When is diversification actually ‘diworsification’?

12th August 2015

Anthony Rayner, co-manager of Miton’s multi-asset fund range, comments on achieving investment diversification beyond simple asset allocation…

We recently highlighted the rationale behind our portfolios’ current positioning. We have no commodities, no emerging market bonds, minimal emerging market equity and, in terms of developed government bonds, very little overseas and only short dated gilts.

At first sight, this is quite a focused strategy for multi asset portfolios. Indeed, conventional wisdom suggests that a portfolio with exposure across a broad range of asset classes is the best way to sensibly diversify. In practice, this leads many investors to assume that long dated government bonds and commodities, for example, are always good diversifiers to equities.

We have always questioned this approach to portfolio construction and conclude that it’s too dogmatic. We do believe there will be periods when most asset classes will prove good diversifiers but the behaviour of every asset class changes over time and, therefore, so does the way they interact with other asset classes.

Instead, we try to ensure that our funds have exposure to a number of investment ideas that are as uncorrelated as possible. This should mean that we are well positioned to perform across a range of scenarios which, after all, is what diversification is meant to achieve.

The current environment is an excellent case in point, in that we have been concentrating our portfolios’ exposure in order to reduce risk. This sounds counter-intuitive, so we revert back to our trusted DNA system, which focuses on Data, Narrative and Affirmation.

Certainly, in terms of the Data, we are seeing the weakest growth momentum in emerging markets since the financial crisis, with four countries in recession, namely Brazil, Russia, Ukraine and Venezuela, and big question marks around heavyweight China’s growth.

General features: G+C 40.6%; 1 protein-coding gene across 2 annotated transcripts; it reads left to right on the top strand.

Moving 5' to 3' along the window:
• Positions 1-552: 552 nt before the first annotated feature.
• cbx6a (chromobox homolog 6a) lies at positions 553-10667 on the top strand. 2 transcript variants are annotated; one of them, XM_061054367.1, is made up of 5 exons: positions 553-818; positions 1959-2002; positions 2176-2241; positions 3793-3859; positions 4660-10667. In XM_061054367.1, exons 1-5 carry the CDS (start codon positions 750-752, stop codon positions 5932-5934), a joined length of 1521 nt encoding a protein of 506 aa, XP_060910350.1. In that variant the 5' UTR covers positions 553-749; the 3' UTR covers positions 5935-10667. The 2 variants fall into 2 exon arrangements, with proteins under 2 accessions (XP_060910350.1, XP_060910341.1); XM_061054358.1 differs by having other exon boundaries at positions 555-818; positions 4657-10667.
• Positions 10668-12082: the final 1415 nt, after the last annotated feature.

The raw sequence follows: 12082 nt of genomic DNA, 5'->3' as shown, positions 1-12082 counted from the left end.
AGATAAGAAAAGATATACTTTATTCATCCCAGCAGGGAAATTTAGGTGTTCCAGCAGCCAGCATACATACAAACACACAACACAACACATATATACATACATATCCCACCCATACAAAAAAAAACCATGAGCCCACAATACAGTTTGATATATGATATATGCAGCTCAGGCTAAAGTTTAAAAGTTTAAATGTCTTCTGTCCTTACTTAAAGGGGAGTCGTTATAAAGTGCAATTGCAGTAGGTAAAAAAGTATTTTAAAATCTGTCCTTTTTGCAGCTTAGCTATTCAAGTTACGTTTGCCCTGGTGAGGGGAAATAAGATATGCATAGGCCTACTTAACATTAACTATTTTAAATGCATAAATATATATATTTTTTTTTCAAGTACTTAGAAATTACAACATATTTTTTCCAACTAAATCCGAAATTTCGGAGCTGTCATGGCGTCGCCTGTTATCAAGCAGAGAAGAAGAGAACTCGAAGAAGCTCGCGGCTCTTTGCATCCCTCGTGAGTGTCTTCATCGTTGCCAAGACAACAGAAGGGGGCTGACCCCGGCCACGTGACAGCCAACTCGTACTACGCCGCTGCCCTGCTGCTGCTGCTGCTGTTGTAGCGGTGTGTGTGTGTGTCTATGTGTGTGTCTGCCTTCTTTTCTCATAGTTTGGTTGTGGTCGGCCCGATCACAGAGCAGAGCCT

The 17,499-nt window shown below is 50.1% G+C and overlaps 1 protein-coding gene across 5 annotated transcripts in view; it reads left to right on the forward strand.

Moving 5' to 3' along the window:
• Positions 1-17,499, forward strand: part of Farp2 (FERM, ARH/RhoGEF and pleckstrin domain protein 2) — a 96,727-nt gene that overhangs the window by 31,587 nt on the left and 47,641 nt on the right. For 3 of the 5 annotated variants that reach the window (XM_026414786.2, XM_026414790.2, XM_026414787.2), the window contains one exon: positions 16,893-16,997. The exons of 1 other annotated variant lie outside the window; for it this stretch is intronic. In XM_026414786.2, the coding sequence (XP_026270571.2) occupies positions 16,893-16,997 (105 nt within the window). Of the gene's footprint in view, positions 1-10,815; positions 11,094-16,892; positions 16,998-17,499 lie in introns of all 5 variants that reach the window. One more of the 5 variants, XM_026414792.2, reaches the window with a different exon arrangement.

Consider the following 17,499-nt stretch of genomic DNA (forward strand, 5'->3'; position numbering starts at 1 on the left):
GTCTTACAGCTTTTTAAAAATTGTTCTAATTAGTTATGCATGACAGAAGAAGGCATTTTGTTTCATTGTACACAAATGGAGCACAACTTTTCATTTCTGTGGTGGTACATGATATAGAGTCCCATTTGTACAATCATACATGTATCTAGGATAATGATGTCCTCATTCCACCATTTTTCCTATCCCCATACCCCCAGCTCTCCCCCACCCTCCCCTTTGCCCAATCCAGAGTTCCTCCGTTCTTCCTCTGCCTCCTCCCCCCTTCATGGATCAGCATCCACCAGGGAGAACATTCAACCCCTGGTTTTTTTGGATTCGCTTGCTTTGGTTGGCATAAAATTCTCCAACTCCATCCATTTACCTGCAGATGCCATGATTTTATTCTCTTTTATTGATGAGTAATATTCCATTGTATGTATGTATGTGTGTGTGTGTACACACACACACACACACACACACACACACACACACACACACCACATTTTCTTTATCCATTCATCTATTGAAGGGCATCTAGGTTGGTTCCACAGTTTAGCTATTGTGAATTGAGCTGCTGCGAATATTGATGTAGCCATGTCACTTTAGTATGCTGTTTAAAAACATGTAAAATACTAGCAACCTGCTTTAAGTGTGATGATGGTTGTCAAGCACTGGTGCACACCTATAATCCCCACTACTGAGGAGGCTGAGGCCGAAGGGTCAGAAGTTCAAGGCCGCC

At the same time, the US dollar has been front-running a hike in US rates, and commodity prices have been collapsing. Of course, many of these are related dynamics but the result has been fairly binary in that developed assets have performed much better than emerging.

The Narrative is fully behind the data but at some point there will be a levelling out and our DNA will encourage us that these assets have a role in our portfolio again, in part no doubt, to diversify our dominant risk, which is often equity beta. In the meantime, the Affirmation element has been giving us strong signals, through looking at the price momentum of asset classes. It was specifically the negative price momentum which was the nail in the coffin for our limited commodities exposure.

Over the last few weeks, we have sold our small gold position and our oil-economy bonds, namely Mexico, Peru and Norway, as it became clearer that there was another down leg in commodity prices.

Our base case remains for a low rate cycle, with equity opportunities in the Quantitative Easing (QE) economies of Japan and the Eurozone, and the strengthening economies of the UK and the US. We maintain a material weight to property and our bond exposure is dominated by short duration gilts and corporate bonds, with the latter at the high end of the quality spectrum. We also retain an elevated cash position, which might prove to be a decent diversifier.

We think actively managing risk is central to our role and this means active asset allocation too, even if it leads to periodic concentration in certain asset classes. Importantly though, we continue to have a number of investment views which we believe is a better way to achieve diversification, rather than through the constrained perspective of asset class weights.


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